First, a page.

Prayer is a relationship. Growth in relationships requires time, commitment, revelation, honesty and openness to intimacy. Prayer is easy in the sense that God already loves me endlessly, and always will do so. So the divine element in the relationship is totally secure and known.

What is a Retreat?

The word retreat means: to withdraw, to be alone for a while. Can I take time out from the frenetic activity of everyday life, so that I may have time instead to be present to the Lord and to myself? This Lenten Retreat is a personal invitation from the Lord to me. He is my faithful companion. He invites me - but do I have time? He desires to converse with me - but will I stop, be still and listen? Will I risk leaving the world of surface chatter, to encounter him in sincere conversation and in moments of nourishing communion?

Right here and now, in this present moment in my life, with all my joys, worries, anxieties and fears, Jesus knocks at the door of my heart. He waits with courtesy. There is no forced entry here, just the invitation, ‘Come apart and rest awhile’ (Mk 6:30). Will I listen to this invitation? The choice is mine!


Lent derives from the Old English word Lencten, which simply means the season of spring. It is that time of year when, in the Northern Hemisphere, snows melt, days lengthen and new foliage begins to bloom. Nature is alive again! The winter sleep is ended. Just as nature awakens to growth and new life, each Lent issues a renewed invitation to us to awaken to the mystery of life, the mystery of God, the mystery of love.

The call to discipleship lies at the heart of the gospel and the season of Lent beckons to us once again to ‘rend our hearts, not our clothing.’ The Lenten practices of prayer, fasting and almsgiving foster one purpose: that we might bare our hearts before God, and pray that whatever falseness is within us may be removed.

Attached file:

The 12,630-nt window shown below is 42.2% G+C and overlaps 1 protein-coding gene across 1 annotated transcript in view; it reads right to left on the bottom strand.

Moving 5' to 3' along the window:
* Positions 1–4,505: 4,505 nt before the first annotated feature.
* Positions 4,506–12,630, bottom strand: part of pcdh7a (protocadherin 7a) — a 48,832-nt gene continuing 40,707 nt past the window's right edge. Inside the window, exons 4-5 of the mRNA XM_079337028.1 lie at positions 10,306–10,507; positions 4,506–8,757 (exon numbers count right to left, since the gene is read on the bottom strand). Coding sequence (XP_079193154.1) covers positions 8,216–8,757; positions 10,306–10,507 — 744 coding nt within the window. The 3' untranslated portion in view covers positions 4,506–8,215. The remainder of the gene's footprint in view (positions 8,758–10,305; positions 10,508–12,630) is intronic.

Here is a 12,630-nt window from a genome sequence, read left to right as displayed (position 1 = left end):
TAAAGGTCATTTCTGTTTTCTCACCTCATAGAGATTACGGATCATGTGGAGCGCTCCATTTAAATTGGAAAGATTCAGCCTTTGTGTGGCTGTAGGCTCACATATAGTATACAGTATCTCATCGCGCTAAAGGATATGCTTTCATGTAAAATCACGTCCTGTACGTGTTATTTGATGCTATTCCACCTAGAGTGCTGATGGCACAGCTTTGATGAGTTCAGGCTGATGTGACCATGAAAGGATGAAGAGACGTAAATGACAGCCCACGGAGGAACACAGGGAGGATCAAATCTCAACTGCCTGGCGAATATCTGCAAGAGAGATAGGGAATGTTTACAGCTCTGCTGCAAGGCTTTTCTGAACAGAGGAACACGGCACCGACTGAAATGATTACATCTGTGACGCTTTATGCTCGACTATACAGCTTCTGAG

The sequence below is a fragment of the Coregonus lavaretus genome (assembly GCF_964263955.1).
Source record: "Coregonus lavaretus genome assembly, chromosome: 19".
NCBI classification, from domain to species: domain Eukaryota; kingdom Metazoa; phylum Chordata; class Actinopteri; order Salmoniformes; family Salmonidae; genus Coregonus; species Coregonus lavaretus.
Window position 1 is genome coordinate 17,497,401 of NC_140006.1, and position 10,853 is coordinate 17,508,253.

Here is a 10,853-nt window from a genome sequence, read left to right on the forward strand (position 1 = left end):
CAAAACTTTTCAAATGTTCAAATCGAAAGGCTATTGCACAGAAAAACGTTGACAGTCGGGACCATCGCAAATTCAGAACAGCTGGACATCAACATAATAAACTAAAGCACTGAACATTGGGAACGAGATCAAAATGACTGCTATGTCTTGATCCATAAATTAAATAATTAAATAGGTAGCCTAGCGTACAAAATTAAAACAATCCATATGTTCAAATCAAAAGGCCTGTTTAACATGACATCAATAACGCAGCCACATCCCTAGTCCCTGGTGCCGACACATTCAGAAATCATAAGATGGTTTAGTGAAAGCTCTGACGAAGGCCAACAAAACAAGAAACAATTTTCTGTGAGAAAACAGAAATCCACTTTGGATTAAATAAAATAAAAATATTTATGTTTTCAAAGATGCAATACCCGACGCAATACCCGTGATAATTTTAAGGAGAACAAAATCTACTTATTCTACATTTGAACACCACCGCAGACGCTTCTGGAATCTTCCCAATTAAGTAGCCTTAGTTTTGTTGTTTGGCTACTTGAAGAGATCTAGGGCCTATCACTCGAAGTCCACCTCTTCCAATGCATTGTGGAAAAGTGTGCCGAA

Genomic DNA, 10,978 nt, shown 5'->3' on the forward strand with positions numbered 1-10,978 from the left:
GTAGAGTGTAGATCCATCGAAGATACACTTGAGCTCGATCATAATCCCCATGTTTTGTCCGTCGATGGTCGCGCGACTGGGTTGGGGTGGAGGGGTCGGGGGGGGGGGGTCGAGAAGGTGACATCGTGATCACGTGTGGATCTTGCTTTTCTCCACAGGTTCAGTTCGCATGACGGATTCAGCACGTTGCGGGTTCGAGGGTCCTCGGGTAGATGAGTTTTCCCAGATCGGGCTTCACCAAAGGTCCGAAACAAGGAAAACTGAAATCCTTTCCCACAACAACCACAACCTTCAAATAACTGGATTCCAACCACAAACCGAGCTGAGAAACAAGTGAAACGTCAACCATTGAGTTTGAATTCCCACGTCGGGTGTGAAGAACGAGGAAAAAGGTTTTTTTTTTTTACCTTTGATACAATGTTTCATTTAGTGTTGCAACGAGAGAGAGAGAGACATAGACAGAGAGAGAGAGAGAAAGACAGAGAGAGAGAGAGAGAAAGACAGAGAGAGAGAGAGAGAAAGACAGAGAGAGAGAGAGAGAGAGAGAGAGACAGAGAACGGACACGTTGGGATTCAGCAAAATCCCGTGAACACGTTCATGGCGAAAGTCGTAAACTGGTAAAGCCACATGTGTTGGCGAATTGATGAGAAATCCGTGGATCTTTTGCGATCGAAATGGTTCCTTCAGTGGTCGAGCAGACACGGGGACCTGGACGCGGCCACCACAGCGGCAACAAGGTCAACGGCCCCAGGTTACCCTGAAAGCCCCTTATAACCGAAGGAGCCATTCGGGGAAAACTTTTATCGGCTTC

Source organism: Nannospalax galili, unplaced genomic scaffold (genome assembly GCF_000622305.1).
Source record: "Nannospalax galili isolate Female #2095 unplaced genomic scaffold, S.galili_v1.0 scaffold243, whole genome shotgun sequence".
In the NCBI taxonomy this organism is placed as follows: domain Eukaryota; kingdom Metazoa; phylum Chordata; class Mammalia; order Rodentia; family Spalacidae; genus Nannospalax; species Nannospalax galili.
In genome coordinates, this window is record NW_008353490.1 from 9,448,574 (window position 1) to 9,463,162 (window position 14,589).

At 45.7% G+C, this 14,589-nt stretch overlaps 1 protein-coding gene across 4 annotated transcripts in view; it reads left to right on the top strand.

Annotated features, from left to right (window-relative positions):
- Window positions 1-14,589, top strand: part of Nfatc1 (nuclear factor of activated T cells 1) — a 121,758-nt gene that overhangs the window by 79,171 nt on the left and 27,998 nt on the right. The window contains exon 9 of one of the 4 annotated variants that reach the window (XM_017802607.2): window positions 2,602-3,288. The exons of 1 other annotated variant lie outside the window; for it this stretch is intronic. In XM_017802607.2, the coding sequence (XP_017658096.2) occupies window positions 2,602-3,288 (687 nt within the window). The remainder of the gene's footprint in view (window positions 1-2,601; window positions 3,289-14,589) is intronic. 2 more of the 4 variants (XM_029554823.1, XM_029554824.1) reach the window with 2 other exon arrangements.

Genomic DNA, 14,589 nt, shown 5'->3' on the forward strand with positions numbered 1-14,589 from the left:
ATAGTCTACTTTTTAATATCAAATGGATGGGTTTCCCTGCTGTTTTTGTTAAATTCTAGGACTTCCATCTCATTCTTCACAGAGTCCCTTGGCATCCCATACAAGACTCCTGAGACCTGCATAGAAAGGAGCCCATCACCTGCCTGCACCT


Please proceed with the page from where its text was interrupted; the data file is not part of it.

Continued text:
Lent calls us to return to the truth, to re-connect with and centre on Jesus’ life, suffering, death and resurrection. Pondering his life, we look not solely on our personal lives but on our interconnection with the lives of all our brothers and sisters and all creation. Lent causes us to stop and ask: Where have I been missing the mark? Where have the connections with self, others, creation and with Jesus become severed? What choices led to this disconnection? Where am I being called to return to the Lord? Lent brings a fresh invitation from Jesus, to put my feet into his footprints and let him lead.

As I begin my Lenten pilgrimage I ask myself: For whom do I walk? In whose service am I living? I pray that this retreat will bring me into deeper communion with the depths of God’s love for me and for the world.

Planning the Time

I try to work out a schedule that best accommodates my particular life situation, a period for prayer that best suits the rhythm of my day, and I will try to be faithful to it.